Groupthink and Other Strange Phenomena

by Ann O’Brien Ahmad

ASAK. I tend to be a very analytical person. When faced with something I don’t understand, I research and think about it until it makes sense to me. For the past nine months, I have been trying to understand the behavior of IAGD’s administration (the Board of Trustees and Board of Directors).

To me, the entire topic of the expansion plan is one of issues. Does the current expansion plan make sense financially? Would a smaller expansion make more sense, so that funds can be used for other community programs? From a fiqh perspective, should the current prayer area be converted to a prayer hall? How can we make the Islamic school a higher priority in the organization?

But despite numerous attempts, we could not get anyone from the administration to discuss the issues. Presented with very persuasive arguments about why the expansion plan should be changed, the administration took it personally and attacked people rather than issues.

Major attacks against my husband and myself over the past nine months include:

  • A Board member’s wife called women in the community to try to discredit me.
  • The President sent a formal notice via e-mail, gave a speech in a packed masjid, and then he and the Vice President sent an e-mail letter to the entire community accusing my husband of threatening and assaulting someone, even though that person told the Administration that this allegation was not true. Shortly after sending the letter, the President sent an e-mail to Mansoor apologizing and saying that he would rectify the situation. To date, nothing has been done.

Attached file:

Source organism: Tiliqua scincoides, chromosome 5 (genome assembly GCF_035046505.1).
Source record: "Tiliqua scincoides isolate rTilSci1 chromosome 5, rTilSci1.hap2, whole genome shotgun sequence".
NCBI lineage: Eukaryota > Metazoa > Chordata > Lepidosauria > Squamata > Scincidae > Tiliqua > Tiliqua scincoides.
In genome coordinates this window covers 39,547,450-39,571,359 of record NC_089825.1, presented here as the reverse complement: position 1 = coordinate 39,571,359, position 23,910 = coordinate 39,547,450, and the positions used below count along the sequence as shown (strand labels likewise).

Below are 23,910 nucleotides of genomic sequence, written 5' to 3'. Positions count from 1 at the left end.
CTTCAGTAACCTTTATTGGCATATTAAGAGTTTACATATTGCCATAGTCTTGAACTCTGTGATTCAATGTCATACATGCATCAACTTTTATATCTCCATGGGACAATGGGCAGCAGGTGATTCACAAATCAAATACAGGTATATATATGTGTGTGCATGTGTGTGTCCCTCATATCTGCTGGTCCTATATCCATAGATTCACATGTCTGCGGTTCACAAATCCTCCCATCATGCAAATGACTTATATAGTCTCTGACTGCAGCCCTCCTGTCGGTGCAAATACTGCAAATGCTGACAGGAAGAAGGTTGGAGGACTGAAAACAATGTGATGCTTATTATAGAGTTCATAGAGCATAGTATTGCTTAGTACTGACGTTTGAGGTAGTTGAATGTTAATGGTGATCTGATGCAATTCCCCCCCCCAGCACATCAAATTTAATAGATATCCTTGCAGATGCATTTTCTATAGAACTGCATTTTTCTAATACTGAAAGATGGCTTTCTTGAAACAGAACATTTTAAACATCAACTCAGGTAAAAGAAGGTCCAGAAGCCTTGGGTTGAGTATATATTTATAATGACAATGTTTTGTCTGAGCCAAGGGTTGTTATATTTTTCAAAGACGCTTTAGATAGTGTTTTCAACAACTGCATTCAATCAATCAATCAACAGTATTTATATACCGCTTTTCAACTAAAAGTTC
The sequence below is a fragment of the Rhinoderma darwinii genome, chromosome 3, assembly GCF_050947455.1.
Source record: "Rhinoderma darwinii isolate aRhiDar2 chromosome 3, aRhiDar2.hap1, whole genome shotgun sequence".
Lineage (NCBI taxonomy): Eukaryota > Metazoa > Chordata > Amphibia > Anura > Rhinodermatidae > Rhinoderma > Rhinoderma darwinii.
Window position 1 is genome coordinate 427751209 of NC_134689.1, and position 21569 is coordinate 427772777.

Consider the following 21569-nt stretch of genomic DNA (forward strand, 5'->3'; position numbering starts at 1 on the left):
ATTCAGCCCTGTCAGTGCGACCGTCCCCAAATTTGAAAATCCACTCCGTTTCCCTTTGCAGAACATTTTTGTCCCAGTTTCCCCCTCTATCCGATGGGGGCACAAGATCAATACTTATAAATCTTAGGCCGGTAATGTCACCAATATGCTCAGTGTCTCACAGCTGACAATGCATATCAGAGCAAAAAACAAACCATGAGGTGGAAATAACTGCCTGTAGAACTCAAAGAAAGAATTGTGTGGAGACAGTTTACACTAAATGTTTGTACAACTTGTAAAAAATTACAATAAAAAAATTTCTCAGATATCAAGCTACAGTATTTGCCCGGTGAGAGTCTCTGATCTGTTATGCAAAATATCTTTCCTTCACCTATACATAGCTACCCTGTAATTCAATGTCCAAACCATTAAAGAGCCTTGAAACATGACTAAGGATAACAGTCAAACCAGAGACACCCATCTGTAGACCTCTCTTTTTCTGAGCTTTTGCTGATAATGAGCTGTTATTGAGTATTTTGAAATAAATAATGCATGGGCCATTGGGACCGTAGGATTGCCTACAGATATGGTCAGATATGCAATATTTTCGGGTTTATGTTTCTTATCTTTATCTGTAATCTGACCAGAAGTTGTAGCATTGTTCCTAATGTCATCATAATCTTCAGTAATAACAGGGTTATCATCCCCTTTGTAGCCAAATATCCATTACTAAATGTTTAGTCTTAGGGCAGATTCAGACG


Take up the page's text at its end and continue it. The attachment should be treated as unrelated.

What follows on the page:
• The Board of Trustees sent an 11-page letter to the community accusing my husband of holding the organization hostage and single handedly stopping progress on the expansion plan for three years.
  • A member of the Board of Trustees has been personally talking to members of the community for months, attempting to discredit Mansoor.
  • Just a couple of weeks ago, the Vice President sent two very offensive e-mails to my husband and myself, in the midst of which he accused us of criminal acts. The e-mails were so obnoxious that if he worked in a corporation, I believe he would have been fired immediately.

I have heard numerous accounts of similar actions done to other people. Although I have tried not to engage in such tactics, I think about the behavior of these individuals, because it baffles me so much.

“O assembly of those who have believed with their tongues, but into whose hearts faith has not yet reached! Do not backbite the Muslims, nor seek out their secrets! For, whoever seeks out the faults of his brother, Allah will seek out his secrets. And, whoever has his secrets sought out by Allah, Allah will disgrace him, even [if he hides] in the depths of his house.” [Abu Dawud in al-Adab, 4/271, #4880]

This is a religious organization. We are supposed to be kind to our fellow Muslims. How can the administration leading a religious organization engage in this type of behavior? Why is this type of behavior tolerated by the community? The behavior was so prevalent, that I felt there had to be an explanation for why it was allowed.

For a while, I looked at the concept of bullying, which seemed to explain some of the actions. But it didn’t explain why decisions seem to be made in a vacuum or why other people on the boards tolerated this behavior.